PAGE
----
The co-op mode is the way the game was truly intended to be played, in that it makes full use of both characters and provides the longest route along with all new challenges. For the most part, two player modes in platformers had always been either taking turns if the other player died or a competitive race to get the most points or pick up the items and power ups scattered around. There was little emphasis on actual cooperation and interaction between the players beyond just killing the baddies on screen and walking in the same direction. World of Illusion does away with any turn taking or competitiveness and requires the players to think together and work together at all times. If Donald gets stuck, it’s up to Mickey to pull his large behind out so he can keep up and if one finds themselves on a higher ground than the other, it’s up to one of them to lower a rope and drag the friend in need up. The attention to detail here is also very important, as the way Mickey and Donald help each other makes use of a lot of body language and facial expressions that show a lot of care and compassion for one another, leading the game to have a somewhat heartwarming and reassuring emotional aspect in the midst of all the unknown fears and challenges. Like with the individual quests, the co-op route opens several levels exclusive to that mode, often featuring some kind of requirement of working together, either on a two man mine cart or jumping off each other’s shoulders. Capcom also tried their hands on co-op platforming in their Disney effort, Chip ‘n Dale Rescue Rangers, released in 1990 on the NES.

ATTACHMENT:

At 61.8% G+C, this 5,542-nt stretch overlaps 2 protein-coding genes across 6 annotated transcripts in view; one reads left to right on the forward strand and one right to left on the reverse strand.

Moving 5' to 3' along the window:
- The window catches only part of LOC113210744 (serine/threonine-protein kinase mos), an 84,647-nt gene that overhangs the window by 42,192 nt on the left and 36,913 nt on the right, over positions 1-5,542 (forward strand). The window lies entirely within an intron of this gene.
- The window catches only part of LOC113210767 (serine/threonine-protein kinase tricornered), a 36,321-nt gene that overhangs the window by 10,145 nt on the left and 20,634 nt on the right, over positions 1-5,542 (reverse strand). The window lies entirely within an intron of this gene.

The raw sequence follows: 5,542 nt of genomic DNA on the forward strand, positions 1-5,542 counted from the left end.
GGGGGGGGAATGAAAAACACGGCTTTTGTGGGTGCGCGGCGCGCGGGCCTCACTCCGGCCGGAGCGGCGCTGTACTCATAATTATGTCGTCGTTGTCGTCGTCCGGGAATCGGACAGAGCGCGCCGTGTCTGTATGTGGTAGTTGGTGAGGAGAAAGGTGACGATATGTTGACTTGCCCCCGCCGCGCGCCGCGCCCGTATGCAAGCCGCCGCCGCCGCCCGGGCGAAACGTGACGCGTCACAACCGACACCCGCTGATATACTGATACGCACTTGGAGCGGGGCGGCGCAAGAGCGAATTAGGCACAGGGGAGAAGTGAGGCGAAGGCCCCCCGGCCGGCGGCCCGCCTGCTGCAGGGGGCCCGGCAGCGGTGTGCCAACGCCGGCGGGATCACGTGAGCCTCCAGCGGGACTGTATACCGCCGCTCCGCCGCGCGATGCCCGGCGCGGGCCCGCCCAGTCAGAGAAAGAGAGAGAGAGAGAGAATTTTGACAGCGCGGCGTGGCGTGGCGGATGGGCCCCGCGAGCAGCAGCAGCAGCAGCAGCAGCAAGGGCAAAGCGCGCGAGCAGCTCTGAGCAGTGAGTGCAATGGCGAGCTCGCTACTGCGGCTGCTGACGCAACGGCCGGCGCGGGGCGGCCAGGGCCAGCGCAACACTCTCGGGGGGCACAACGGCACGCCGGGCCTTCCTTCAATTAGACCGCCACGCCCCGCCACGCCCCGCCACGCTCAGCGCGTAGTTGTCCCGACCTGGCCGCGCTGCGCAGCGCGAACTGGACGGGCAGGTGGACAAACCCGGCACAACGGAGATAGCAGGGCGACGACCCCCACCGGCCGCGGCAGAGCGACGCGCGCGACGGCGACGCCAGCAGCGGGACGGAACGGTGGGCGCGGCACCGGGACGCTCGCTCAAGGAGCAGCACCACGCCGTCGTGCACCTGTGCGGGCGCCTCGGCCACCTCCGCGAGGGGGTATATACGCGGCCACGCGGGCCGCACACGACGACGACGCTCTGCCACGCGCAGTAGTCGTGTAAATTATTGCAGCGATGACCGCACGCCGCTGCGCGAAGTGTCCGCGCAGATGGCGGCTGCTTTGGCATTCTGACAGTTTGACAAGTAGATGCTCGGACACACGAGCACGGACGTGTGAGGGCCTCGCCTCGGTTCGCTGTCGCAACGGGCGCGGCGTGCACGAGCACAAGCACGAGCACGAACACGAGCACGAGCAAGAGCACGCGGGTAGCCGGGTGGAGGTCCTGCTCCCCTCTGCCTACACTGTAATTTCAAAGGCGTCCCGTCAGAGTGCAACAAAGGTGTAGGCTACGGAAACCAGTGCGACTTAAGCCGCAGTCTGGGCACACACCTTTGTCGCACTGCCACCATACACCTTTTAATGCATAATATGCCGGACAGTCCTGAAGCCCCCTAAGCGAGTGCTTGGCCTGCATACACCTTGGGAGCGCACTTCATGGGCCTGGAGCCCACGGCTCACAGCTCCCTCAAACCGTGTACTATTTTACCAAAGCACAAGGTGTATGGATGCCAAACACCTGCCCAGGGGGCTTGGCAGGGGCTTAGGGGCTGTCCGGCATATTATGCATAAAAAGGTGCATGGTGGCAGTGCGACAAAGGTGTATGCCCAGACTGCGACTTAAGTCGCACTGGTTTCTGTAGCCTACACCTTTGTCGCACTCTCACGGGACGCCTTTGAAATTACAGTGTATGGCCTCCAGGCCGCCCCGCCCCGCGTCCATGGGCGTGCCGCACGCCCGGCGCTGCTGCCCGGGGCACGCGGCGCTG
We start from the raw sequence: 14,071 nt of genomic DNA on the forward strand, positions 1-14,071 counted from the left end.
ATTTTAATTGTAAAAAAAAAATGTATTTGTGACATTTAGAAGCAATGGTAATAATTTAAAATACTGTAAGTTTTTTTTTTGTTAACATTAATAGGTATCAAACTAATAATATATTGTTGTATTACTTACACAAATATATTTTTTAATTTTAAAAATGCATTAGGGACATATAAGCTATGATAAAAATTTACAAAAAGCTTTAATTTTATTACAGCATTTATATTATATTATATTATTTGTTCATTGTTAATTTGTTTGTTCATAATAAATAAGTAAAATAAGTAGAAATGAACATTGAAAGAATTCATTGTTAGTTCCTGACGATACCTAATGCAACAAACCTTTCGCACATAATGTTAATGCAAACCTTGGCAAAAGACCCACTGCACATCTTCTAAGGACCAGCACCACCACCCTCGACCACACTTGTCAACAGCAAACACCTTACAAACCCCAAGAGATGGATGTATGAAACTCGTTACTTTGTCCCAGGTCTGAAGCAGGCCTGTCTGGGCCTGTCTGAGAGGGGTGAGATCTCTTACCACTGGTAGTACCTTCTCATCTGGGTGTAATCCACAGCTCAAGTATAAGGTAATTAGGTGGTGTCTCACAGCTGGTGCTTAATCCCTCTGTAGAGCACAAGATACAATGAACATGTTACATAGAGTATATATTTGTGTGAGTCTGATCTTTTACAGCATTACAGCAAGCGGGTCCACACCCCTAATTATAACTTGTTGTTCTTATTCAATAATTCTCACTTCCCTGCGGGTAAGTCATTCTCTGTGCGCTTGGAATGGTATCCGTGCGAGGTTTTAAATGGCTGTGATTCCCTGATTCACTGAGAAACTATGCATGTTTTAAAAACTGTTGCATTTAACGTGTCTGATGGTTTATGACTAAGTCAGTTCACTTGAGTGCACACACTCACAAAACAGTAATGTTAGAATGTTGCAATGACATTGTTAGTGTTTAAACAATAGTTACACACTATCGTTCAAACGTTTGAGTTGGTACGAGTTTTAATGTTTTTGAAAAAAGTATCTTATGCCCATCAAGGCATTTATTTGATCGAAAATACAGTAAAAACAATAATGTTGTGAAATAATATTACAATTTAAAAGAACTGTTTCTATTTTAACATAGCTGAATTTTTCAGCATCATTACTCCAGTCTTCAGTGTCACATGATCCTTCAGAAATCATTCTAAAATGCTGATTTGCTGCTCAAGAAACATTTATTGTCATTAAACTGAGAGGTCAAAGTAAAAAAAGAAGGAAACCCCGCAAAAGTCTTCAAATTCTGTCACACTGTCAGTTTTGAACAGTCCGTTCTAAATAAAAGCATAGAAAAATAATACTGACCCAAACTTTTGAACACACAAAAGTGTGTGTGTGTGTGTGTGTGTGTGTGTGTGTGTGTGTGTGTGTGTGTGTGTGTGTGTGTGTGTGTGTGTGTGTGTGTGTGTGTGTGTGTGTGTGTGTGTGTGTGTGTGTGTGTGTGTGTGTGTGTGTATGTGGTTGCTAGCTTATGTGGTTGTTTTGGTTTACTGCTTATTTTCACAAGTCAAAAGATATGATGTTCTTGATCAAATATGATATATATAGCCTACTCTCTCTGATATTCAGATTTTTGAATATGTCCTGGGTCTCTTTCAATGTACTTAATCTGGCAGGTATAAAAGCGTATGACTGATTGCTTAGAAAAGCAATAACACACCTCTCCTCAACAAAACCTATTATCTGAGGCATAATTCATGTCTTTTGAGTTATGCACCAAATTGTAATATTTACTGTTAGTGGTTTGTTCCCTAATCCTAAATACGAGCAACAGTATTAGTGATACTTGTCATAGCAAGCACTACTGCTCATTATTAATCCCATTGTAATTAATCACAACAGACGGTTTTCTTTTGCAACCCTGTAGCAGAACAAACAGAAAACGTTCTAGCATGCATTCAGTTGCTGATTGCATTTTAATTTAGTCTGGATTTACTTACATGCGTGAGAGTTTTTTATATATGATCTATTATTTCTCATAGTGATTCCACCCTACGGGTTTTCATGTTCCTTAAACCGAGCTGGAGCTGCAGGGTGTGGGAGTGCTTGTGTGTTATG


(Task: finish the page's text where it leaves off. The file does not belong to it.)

The music and sound effects are also top of the line in what the Genesis can produce. A lot of Mickey and Donald’s actions are accompanied by individual voice samples, which in many cases sounds like a strangled ostrich on the Genesis, but in this case they sound surprisingly crisp and clear. The compositions are more ambient and atmospheric than what was heard in Castle of Illusion and Quackshot, and helps bring the feeling of the levels out especially the wonderful first stage theme. There are some touches of brilliance in the tracklist also, like the waterfall stage music for Donald, which is a banjo old-time tune with a Donald Duck bickering lead which is quite hilarious. All the music is very appropriate in their context, just not as memorable and catchy as the preceding games. The music was handled by sound producer Lotty and composer MAGURO. Their real names have never been disclosed so it is unknown what other games they have worked on outside of the Disney games.